Another great way to get started is to do pro bono work for family and friends. Remember, most drone operations start off with one client or as a proof-of-concept model. The more material you have, the better the chances that you can have a broader appeal. You have to prove the value of your product to get paid for the results. Think about planning weekend trips close to areas of interest that you might be able to film and fly.

Join groups and attend meetings. Groups and organizations allow you access to other members where you can discuss the aerial needs of different industries. This collaboration of ideas can help you discover the needs and concerns of your clients and how drones could be the practical solution. Create presentations to gain business by being an expert in the field. Utilize social media. Find those social media outlets that pertain to your business. Be sure to carry business cards. Also, a recognizable logo can go a long way. 

You will need a website. Building a quality website is difficult and you might want to consider hiring a professional that will continue the maintenance. You will also need to get social media such as YouTube, LinkedIn, Facebook, Instagram, Twitter, etc.  I suggest that when you decide on a company name, then make sure you go and grab all of the names before someone else does.  I have seen great company names that didn’t capture all of the social media networks and then were associated with subpar companies.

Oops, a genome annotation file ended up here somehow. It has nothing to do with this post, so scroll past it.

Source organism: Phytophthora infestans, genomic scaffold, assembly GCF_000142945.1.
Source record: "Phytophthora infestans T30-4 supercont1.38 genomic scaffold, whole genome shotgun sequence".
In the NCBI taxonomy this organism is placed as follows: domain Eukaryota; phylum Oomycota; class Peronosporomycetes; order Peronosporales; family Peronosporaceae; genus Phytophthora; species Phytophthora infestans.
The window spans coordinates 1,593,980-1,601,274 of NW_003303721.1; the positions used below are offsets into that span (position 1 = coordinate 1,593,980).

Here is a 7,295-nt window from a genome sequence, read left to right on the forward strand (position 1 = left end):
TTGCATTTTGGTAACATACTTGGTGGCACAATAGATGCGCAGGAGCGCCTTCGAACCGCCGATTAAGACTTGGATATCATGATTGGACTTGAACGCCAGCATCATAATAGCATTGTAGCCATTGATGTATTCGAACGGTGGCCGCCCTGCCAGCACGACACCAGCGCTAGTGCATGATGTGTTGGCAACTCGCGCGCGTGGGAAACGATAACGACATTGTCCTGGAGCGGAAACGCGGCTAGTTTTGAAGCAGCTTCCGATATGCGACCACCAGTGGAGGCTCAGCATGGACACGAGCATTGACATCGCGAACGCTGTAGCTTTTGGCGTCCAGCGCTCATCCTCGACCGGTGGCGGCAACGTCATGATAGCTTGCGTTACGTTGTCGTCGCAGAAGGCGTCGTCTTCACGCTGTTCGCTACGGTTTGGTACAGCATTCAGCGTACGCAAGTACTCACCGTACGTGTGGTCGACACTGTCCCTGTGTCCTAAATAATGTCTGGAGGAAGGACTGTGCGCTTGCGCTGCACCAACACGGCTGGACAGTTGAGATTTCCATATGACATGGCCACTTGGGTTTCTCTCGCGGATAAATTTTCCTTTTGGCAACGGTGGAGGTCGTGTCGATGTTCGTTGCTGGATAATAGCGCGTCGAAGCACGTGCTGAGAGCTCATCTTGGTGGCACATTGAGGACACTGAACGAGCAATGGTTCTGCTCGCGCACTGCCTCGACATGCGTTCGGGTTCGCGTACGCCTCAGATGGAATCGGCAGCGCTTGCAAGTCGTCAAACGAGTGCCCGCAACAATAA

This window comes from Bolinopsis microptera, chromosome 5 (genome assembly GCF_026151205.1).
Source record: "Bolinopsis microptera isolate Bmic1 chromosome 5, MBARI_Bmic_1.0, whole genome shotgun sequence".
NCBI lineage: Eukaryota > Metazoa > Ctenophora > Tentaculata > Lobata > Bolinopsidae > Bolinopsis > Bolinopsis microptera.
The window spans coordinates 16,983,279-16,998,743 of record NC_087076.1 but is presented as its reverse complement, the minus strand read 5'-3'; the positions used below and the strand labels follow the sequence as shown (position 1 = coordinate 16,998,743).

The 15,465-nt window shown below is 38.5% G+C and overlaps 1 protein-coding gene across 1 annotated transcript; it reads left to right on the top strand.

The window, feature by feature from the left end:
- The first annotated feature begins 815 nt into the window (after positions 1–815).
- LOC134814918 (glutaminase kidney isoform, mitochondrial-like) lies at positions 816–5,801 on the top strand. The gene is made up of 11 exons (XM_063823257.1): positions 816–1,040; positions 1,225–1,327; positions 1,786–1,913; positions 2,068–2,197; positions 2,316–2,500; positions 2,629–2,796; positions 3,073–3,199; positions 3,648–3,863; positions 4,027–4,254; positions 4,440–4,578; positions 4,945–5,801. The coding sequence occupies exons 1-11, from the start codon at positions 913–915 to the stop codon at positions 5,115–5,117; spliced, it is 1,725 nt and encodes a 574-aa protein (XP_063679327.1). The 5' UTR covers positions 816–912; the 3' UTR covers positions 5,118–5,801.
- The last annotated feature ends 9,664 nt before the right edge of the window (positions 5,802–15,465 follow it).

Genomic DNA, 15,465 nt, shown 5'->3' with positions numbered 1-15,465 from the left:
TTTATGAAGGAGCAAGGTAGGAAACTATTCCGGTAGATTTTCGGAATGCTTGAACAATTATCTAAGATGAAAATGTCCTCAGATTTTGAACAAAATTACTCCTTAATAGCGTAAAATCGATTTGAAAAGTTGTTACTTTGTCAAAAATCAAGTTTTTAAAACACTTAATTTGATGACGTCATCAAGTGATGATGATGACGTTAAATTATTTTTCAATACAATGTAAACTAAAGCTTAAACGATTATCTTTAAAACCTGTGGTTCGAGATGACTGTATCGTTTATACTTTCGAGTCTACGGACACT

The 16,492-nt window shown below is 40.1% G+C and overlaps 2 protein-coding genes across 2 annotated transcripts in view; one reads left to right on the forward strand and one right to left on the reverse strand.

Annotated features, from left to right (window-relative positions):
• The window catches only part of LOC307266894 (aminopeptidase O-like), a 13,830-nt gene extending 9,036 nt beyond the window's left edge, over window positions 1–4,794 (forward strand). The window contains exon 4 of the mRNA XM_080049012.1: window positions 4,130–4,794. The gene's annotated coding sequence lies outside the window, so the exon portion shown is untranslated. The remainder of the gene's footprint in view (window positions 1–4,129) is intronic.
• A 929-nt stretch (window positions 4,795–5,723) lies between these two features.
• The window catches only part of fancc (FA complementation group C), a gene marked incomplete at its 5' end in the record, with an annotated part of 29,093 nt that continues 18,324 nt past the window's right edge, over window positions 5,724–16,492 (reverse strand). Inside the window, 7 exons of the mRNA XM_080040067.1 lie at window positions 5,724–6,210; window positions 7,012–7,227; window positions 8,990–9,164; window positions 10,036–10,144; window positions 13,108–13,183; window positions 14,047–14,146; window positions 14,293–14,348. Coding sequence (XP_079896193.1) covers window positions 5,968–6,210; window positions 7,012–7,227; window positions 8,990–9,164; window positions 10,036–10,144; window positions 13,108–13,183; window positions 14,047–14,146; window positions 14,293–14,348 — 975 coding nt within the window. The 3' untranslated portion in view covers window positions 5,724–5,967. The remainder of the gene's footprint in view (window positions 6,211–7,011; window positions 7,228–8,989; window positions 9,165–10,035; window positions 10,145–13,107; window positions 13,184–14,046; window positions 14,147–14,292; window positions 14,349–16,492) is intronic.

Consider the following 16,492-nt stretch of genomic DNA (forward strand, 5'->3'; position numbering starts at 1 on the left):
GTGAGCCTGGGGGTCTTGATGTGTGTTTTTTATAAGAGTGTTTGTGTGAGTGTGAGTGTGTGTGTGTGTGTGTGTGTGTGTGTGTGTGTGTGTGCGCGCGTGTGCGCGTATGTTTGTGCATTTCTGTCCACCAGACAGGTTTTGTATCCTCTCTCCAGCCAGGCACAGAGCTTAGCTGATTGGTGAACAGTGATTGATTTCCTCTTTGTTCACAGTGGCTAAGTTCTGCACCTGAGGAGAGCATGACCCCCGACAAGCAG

Word of mouth is the best way to get your name around. Be sure to ask for reviews of your work after completing an operation. Even though we all want the most positive reviews, negative reviews will actually help you to improve. Developing a thick skin is necessary.  Remember, business is business and as long as you are trying to improve you will see positive results.

Finally, cold calls are when you step outside of your comfort zone and contact someone you do not know. At first it can be scary. Be sure to have the ability to showcase your work, because they will be asking for it. Educate them on the benefits of using aerial technology, and promote only those deliverables that you can actually produce. 

If you get past the cold call stage, do not over-promise. Focus on the positives of the operation and manage your client’s expectations. Only give solutions to problems. You may have to decline a few due to unreasonable expectations. Clearly state the expectations on what you are wanting to obtain from and for the client.

Marketing is tough, but it is necessary to be able to stay in the aerial inspection business.  Real estate professionals have the advantage of being able to inspect a variety of different projects in a variety of different operational environments. The growth of the aerial inspection industry continues to expand, with new opportunities being discovered every day.

Jim Morrison